If a person can find happiness in a cookie, I suppose it’d be this cookie. If you want to have the full Tim Tam experience, you can try a Tim Tam Slam:  nibble off opposite corners of the cookie, one on top, one on bottom–i.e., bite off the top right corner and the bottom left corner–and use it as a sort of straw for drinking up coffee or hot chocolate. And give your drink a chocolate infusion. So far, I haven’t tried this with hot tea, and I don’t anticipate giving it a go, either. I’ll just take my Tim Tams plain, thanks.

It’s only February 1st, so I envision finding lots of other things to love this month. I hope you find many lovely things this month, too.

So I Got A Wild Hair…

This post comes with a caveat:  You might not want to try this at home.

I, however, was more than glad to. Because sometimes, good gravy, you just have to do something CRAZY. My favorite friend Lynn told me years ago that she sometimes just has to do something wild. For her that was once dying her hair a deep, rich shade of fuchsia.

For me, my recent itch to do something unexpected resulted in a new haircut. An “I made it myself” haircut.

before-hair-shot
The “before” shot:  There’s approximately a foot of hair I’m displaying.

At age 26, I donated my hair to Locks of Love. My sister Rachel cut one fat ponytail from the back of my head, and I was good to go with a short, slightly shaggy haircut. After Rachel whacked off the ponytail, I did NOTHING else to it. Later a woman complimented my “trendy” haircut. My next Locks of Love contribution took place at age 28, exactly one week before I got engaged. My third hair donation flew all the way from New Zealand (I was 31 this time), after I received a beautiful cut from a stylist who did the job for free since I planned to give my hair to Locks of Love. After that, I mailed off my fourth Locks of Love gift at age 35 and assumed I’d finished growing out and donating my hair.

I paid for a haircut for the last time in June 2012. Since then, I’ve cut my hair myself (or not at all), and I’ve had it various lengths over the past several years. For a while, I kept it at shoulder length or so. Then I thought, oh, why not? There are other organizations that accept donations of hair, and some even accept hair with strands of gray. Which I happen to have (just a few, mind you).

So I gave moderate attention to my bangs from time to time and let the length go. In December, I measured my hair and realized that my ponytails could make the cut. (See what I did there?) I’d already decided I would follow my friend Tabatha’s lead and donate to Children With Hair Loss.  She’d done her research in finding an organization for the hair that she and her daughters planned to donate. And I cut it tonight. Myself. Gathered the hair into 2 ponytails and sniiiiiiipped.

ponytails
I cannot explain the face I’m making.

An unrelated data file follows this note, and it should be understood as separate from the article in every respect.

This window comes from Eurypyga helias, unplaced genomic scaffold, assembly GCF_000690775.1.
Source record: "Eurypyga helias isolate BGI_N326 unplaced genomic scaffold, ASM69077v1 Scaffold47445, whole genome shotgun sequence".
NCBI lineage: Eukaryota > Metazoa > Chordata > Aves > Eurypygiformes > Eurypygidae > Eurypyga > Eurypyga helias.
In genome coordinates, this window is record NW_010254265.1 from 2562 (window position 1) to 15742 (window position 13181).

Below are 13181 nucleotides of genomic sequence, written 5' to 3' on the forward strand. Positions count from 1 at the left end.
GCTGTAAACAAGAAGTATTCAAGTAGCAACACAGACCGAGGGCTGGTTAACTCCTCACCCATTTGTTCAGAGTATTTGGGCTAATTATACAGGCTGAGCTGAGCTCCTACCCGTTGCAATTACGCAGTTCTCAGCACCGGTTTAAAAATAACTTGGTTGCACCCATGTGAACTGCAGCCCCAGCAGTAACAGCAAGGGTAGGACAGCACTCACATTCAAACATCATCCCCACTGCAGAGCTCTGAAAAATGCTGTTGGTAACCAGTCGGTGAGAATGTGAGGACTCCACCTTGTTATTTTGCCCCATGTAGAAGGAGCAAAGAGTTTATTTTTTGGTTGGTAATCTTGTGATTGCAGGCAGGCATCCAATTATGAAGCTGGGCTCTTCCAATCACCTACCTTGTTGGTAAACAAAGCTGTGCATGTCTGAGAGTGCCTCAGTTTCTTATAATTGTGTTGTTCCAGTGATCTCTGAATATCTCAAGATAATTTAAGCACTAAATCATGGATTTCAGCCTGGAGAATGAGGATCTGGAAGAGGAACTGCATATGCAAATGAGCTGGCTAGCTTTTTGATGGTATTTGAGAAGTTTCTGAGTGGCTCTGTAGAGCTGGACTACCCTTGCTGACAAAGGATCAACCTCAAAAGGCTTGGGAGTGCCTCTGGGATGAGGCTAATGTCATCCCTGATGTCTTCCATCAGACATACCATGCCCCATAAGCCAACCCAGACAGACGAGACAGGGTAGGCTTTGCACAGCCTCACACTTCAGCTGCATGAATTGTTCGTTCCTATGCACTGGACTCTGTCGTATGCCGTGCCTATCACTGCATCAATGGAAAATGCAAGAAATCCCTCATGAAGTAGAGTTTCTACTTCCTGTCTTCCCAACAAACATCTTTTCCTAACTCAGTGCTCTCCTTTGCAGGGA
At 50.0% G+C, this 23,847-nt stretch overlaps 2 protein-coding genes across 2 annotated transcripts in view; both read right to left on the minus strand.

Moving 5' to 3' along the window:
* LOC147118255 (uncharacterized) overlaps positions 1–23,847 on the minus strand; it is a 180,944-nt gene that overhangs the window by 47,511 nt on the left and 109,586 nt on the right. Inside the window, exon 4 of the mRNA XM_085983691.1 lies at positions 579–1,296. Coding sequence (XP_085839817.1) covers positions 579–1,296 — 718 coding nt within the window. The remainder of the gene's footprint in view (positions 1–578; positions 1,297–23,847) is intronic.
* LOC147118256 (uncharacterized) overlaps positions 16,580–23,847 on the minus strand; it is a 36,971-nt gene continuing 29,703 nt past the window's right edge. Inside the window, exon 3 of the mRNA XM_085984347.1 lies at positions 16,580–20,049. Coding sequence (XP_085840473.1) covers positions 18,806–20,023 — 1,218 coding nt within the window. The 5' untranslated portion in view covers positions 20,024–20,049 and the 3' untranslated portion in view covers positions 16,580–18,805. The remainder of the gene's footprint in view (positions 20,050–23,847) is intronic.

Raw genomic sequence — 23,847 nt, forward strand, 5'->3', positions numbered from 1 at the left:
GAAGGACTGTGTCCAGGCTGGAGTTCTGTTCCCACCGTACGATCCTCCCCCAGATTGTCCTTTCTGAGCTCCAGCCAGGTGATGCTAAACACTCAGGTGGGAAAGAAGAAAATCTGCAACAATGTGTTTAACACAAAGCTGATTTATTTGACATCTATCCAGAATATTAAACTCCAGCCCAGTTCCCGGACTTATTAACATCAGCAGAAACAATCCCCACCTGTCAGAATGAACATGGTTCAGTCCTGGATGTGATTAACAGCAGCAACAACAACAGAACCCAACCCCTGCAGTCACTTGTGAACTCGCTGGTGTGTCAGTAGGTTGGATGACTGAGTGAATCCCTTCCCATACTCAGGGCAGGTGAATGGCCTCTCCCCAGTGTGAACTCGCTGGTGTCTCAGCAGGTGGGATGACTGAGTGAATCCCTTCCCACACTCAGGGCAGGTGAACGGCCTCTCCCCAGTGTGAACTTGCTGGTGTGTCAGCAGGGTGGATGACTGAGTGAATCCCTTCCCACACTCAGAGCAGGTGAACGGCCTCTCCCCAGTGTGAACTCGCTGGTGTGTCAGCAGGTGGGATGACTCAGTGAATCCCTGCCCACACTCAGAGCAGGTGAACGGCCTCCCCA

Y’all. Sometimes the outlandish things we pursue are not healthy. But this one? This one was pure liberation. I’ve had short hair, long hair, REALLY short hair. It was time for another short ‘do. I’d anticipated that I’d follow through on this at some point this year, maybe in the spring or summer. But after I washed my hair today, I knew…I shall cut this hair TODAY. I’ll get it in an envelope and mail it to Children With Hair Loss tomorrow.

ponytail-in-hand

After I cut the ponytails, my husband trimmed the back a bit. It’s still a work in progress, and I may trim it a little more here and there. It’s like a new toy; I keep playing with it, flipping the bangs from one side to the other, sticking bobby pins here and there.

So, for free, I have a new haircut–and an ongoing project right on top of my head. And I got to satisfy my impulse to DO SOMETHING in a way that allowed me to give of myself. Sometimes we just have to dance with that wild hair.

 

Wear It Well Wednesday: Winter Layers

This past weekend brought some genuinely cold weather for Orlando. On Friday night, the temperature dropped to the mid-30’s–and I was delighted! As much as being cold (and not being able to get warm) makes me feel absolutely deprived, I welcome any frigid weather we get here because I know it’s exceedingly rare.

I needed to dress more warmly on Sunday than I normally do, so this is the outfit I assembled. My cup runneth over with hand-me-downs, y’all! Both our friend Vivian and my aunt Anna bestowed heaps of second-hand items upon me over the holidays. I’ve sold a fair amount of it to help fund our Women of Vision giving projects (we’re getting close to our 2nd goal of $400 to support clean water projects undertaken by World Vision.) Much of what I didn’t sell will travel overseas to Cru staff who can use it; other pieces I kept for my own wardrobe.

Behold, this week’s Wear It Well Wednesday installment:  Hand-me-down khaki pants from my mama; shoes (short boots, which are called ‘booties,’ I think) from Anna, along with the dark purple jacket. I can’t remember if the dove gray tank is from Anna or Vivian (Thanks to both you ladies, though!) The necklace came from Vivian, too.

coffee-garden-photo

We took this picture outside a shop called the Coffee Garden, which I’ve visited once for a chat with a friend. I’ve wanted to shoot a WIWW photo here for months, but I needed to wait for the political signs to be taken away, since they obscured the colorful picket fence. But today, I got my shot!

What about you–how are you layering for the cold this winter?